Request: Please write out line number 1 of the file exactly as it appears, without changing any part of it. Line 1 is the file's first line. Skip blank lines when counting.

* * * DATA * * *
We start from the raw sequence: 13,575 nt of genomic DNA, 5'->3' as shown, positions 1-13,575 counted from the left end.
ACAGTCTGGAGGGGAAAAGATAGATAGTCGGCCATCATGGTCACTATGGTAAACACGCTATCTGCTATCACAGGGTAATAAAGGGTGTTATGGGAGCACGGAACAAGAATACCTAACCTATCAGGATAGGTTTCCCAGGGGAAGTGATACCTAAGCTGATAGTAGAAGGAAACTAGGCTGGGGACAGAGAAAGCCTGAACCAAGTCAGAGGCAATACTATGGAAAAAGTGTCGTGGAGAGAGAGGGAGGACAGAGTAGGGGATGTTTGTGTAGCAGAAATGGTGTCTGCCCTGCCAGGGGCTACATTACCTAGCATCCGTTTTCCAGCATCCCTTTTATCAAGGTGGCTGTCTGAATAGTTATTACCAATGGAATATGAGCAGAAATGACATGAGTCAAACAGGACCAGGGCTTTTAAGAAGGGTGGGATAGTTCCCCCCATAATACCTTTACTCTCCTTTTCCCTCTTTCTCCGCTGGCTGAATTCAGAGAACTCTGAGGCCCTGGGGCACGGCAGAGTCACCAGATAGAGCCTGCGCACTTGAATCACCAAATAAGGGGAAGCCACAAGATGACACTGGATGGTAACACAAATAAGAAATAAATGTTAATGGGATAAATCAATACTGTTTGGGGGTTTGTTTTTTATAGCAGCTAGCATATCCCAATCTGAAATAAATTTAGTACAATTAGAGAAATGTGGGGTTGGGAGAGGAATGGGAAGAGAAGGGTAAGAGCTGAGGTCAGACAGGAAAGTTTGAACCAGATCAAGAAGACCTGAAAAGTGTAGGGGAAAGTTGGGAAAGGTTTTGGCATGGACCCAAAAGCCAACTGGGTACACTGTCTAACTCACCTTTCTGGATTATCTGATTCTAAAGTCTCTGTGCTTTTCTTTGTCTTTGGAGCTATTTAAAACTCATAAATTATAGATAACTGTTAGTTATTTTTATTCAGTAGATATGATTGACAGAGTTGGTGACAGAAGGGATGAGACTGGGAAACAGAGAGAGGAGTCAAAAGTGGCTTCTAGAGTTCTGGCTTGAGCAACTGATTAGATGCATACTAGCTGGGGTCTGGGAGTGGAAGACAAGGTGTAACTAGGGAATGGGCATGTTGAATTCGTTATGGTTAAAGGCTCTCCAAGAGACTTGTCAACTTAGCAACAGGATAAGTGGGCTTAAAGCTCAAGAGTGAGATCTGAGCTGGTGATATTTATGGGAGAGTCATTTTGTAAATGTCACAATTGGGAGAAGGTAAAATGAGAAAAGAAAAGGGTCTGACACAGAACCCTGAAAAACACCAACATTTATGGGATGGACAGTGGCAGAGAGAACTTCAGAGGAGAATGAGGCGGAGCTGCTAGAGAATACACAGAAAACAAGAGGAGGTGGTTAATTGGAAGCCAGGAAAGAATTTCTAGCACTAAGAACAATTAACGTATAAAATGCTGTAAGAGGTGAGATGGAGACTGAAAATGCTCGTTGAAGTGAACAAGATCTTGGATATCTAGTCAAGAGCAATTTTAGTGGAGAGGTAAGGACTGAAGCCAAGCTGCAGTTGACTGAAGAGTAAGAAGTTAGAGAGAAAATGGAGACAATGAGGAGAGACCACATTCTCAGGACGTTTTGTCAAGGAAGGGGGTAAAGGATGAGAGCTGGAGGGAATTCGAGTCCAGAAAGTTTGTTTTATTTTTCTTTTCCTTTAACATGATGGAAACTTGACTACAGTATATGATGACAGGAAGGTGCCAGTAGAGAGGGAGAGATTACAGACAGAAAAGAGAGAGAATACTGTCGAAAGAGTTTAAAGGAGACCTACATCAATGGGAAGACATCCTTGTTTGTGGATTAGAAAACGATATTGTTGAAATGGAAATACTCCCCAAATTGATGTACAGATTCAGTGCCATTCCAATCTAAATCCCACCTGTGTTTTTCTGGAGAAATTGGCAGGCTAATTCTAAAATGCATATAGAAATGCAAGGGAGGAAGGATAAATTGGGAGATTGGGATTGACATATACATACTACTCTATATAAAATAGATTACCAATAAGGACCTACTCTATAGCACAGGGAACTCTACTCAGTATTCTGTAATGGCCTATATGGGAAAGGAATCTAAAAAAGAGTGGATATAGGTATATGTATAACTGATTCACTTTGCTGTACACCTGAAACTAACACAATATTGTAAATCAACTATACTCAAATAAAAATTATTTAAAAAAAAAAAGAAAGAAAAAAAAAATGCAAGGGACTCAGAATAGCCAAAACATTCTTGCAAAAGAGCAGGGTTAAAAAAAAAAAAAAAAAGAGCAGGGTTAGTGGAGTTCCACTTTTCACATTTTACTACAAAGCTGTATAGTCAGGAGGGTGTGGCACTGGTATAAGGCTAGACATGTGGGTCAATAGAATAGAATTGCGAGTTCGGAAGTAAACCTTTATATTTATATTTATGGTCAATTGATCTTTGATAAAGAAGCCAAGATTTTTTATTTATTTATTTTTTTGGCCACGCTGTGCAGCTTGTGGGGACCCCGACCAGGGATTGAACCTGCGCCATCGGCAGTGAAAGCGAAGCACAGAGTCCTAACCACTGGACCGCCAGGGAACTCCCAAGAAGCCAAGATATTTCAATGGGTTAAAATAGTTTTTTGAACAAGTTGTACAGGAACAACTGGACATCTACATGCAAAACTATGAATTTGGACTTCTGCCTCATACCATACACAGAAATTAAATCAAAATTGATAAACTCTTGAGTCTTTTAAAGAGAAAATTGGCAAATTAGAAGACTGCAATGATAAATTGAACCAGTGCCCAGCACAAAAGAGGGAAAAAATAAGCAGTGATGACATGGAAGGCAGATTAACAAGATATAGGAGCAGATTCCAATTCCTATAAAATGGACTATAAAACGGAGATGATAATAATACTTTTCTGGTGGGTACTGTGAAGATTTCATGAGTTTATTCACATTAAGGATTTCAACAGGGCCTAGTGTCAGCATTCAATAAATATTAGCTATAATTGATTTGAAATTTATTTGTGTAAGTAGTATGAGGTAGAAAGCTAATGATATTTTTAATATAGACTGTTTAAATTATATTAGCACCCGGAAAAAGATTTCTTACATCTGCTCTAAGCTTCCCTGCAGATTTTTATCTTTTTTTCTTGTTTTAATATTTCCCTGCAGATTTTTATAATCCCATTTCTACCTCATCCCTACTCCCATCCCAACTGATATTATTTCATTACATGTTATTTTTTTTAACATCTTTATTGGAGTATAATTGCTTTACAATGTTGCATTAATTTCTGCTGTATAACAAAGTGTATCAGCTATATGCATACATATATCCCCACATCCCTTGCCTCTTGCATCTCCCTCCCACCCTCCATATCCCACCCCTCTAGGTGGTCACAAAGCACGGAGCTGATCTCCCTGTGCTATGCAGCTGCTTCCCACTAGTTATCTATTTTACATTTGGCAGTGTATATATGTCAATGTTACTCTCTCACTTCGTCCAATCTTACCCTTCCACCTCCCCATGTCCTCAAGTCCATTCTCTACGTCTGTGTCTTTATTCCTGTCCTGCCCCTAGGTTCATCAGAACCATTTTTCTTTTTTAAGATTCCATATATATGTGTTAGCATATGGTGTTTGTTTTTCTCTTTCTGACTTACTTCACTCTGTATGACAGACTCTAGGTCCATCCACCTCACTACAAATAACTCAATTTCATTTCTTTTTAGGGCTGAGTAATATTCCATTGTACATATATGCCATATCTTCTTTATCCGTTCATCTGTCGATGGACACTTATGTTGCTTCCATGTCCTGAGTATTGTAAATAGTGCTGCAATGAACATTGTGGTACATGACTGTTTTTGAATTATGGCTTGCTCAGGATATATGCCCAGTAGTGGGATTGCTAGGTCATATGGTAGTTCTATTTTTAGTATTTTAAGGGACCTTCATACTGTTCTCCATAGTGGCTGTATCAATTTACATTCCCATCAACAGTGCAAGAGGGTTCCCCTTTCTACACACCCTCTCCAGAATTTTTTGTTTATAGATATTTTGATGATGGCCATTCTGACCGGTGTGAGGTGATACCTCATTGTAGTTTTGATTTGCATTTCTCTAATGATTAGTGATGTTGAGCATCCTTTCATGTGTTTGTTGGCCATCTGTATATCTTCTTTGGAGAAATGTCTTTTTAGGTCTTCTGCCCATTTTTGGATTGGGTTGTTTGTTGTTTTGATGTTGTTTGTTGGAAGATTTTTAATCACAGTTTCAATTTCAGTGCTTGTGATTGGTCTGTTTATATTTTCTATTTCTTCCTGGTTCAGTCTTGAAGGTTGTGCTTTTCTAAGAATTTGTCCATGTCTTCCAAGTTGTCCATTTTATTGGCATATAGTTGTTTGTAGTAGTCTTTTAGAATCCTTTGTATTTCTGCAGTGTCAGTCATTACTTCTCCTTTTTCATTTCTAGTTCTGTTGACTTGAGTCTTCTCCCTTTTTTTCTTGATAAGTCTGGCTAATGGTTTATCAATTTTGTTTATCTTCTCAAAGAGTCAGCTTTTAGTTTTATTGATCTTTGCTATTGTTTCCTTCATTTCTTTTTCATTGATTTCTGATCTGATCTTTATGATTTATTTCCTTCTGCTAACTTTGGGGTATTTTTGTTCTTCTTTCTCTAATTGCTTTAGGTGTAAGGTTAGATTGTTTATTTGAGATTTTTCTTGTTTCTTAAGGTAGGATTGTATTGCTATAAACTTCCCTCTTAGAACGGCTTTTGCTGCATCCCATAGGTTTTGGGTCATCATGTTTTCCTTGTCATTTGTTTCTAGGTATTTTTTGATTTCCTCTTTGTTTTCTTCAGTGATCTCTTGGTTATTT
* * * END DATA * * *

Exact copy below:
We start from the raw sequence: 13,575 nt of genomic DNA, 5'->3' as shown, positions 1-13,575 counted from the left end.